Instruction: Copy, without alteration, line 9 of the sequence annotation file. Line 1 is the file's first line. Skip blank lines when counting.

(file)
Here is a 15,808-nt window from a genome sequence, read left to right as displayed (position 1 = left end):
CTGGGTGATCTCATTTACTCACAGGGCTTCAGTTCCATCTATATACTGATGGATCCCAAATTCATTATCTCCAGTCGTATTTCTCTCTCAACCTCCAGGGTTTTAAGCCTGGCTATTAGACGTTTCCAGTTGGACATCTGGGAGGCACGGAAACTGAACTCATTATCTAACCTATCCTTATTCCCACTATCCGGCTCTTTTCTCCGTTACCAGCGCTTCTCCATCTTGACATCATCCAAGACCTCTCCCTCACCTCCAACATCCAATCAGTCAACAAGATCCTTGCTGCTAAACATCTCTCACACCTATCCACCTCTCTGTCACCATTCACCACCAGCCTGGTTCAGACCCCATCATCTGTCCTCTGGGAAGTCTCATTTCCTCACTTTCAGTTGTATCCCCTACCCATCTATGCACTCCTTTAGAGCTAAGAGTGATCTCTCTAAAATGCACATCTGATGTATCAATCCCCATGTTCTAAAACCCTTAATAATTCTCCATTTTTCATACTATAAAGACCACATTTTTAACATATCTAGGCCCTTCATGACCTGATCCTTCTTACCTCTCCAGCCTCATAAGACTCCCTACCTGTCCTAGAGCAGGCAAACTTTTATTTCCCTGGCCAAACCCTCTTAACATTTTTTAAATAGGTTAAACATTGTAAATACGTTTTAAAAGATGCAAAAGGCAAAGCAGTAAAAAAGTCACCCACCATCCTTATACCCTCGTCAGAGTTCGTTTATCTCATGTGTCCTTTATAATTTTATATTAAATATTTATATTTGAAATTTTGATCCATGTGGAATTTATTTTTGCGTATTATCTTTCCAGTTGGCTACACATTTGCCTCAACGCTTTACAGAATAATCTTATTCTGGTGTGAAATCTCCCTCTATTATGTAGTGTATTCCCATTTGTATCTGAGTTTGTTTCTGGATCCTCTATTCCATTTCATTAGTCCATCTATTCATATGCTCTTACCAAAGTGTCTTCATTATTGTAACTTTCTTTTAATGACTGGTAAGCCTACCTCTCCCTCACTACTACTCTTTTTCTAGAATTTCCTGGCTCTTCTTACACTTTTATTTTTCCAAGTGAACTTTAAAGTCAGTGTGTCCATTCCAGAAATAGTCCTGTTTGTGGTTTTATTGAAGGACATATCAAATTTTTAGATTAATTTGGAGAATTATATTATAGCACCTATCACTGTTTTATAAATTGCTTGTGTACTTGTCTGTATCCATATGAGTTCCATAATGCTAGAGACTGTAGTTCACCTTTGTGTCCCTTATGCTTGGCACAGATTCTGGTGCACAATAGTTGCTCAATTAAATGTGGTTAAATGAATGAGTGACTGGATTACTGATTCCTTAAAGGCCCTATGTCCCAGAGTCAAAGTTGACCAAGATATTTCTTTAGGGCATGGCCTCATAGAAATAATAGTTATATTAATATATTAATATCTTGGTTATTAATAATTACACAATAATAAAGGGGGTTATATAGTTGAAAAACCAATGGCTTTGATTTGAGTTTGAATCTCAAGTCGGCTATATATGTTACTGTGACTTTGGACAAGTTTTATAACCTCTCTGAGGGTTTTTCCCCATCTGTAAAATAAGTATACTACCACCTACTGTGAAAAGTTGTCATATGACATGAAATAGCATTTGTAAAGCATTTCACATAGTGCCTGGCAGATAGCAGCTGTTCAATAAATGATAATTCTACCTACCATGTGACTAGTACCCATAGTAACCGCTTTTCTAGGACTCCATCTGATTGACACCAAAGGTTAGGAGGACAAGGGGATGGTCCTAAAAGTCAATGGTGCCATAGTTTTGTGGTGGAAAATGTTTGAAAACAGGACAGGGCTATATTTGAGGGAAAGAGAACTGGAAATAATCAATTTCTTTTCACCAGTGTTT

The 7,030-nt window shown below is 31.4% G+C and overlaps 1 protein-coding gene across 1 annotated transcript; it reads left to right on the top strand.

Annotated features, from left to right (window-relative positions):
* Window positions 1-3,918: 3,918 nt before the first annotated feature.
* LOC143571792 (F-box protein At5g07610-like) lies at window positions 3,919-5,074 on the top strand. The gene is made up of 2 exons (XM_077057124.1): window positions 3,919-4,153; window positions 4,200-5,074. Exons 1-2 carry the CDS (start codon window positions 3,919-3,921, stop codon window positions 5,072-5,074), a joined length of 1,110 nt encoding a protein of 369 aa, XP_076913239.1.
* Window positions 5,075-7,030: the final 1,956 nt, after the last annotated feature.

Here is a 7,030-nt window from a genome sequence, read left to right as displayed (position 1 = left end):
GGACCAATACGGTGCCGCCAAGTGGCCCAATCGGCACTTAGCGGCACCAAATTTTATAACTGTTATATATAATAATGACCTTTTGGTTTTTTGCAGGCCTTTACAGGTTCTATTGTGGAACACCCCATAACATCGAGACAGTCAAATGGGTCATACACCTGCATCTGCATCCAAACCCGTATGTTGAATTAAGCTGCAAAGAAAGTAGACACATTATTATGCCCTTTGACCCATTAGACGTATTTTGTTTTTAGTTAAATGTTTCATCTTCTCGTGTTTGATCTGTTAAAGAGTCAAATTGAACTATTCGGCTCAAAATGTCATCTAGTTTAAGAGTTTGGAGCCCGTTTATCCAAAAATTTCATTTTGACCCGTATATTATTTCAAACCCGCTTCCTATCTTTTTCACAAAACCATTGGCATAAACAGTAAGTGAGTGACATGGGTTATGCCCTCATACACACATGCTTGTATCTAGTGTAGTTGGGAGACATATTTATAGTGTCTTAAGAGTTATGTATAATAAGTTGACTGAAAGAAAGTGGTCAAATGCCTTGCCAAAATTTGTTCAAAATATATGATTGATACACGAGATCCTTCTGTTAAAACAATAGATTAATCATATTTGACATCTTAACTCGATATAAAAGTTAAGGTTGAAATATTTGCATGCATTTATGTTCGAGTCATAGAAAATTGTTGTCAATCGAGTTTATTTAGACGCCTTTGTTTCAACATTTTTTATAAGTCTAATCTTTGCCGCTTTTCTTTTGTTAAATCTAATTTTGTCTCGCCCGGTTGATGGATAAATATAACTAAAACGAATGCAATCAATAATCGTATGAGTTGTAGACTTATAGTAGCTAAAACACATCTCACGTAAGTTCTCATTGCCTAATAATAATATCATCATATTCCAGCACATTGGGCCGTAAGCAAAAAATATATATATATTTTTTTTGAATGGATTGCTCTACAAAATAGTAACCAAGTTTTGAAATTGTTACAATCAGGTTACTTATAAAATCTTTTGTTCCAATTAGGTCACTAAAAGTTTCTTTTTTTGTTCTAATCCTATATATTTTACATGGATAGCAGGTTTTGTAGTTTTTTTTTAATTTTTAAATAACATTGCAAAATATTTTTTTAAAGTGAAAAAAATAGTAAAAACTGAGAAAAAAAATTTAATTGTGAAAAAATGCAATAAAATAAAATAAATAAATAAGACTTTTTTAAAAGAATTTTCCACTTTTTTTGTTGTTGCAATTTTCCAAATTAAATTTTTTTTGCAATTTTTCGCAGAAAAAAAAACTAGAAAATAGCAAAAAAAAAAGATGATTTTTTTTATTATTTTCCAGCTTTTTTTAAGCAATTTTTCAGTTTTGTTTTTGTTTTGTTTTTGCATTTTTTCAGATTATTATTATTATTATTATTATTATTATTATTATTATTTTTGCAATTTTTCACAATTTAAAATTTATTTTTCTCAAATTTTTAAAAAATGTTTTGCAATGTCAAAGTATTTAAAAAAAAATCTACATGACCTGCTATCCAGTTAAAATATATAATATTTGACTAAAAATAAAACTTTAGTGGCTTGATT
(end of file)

GGACCAATACGGTGCCGCCAAGTGGCCCAATCGGCACTTAGCGGCACCAAATTTTATAACTGTTATATATAATAATGACCTTTTGGTTTTTTGCAGGCCTTTACAGGTTCTATTGTGGAACACCCCATAACATCGAGACAGTCAAATGGGTCATACACCTGCATCTGCATCCAAACCCGTATGTTGAATTAAGCTGCAAAGAAAGTAGACACATTATTATGCCCTTTGACCCATTAGACGTATTTTGTTTTTAGTTAAATGTTTCATCTTCTCGTGTTTGATCTGTTAAAGAGTCAAATTGAACTATTCGGCTCAAAATGTCATCTAGTTTAAGAGTTTGGAGCCCGTTTATCCAAAAATTTCATTTTGACCCGTATATTATTTCAAACCCGCTTCCTATCTTTTTCACAAAACCATTGGCATAAACAGTAAGTGAGTGACATGGGTTATGCCCTCATACACACATGCTTGTATCTAGTGTAGTTGGGAGACATATTTATAGTGTCTTAAGAGTTATGTATAATAAGTTGACTGAAAGAAAGTGGTCAAATGCCTTGCCAAAATTTGTTCAAAATATATGATTGATACACGAGATCCTTCTGTTAAAACAATAGATTAATCATATTTGACATCTTAACTCGATATAAAAGTTAAGGTTGAAATATTTGCATGCATTTATGTTCGAGTCATAGAAAATTGTTGTCAATCGAGTTTATTTAGACGCCTTTGTTTCAACATTTTTTATAAGTCTAATCTTTGCCGCTTTTCTTTTGTTAAATCTAATTTTGTCTCGCCCGGTTGATGGATAAATATAACTAAAACGAATGCAATCAATAATCGTATGAGTTGTAGACTTATAGTAGCTAAAACACATCTCACGTAAGTTCTCATTGCCTAATAATAATATCATCATATTCCAGCACATTGGGCCGTAAGCAAAAAATATATATATATTTTTTTTGAATGGATTGCTCTACAAAATAGTAACCAAGTTTTGAAATTGTTACAATCAGGTTACTTATAAAATCTTTTGTTCCAATTAGGTCACTAAAAGTTTCTTTTTTTGTTCTAATCCTATATATTTTACATGGATAGCAGGTTTTGTAGTTTTTTTTTAATTTTTAAATAACATTGCAAAATATTTTTTTAAAGTGAAAAAAATAGTAAAAACTGAGAAAAAAAATTTAATTGTGAAAAAATGCAATAAAATAAAATAAATAAATAAGACTTTTTTAAAAGAATTTTCCACTTTTTTTGTTGTTGCAATTTTCCAAATTAAATTTTTTTTGCAATTTTTCGCAGAAAAAAAAACTAGAAAATAGCAAAAAAAAAAGATGATTTTTTTTATTATTTTCCAGCTTTTTTTAAGCAATTTTTCAGTTTTGTTTTTGTTTTGTTTTTGCATTTTTTCAGATTATTATTATTATTATTATTATTATTATTATTATTATTTTTGCAATTTTTCACAATTTAAAATTTATTTTTCTCAAATTTTTAAAAAATGTTTTGCAATGTCAAAGTATTTAAAAAAAAATCTACATGACCTGCTATCCAGTTAAAATATATAATATTTGACTAAAAATAAAACTTTAGTGGCTTGATT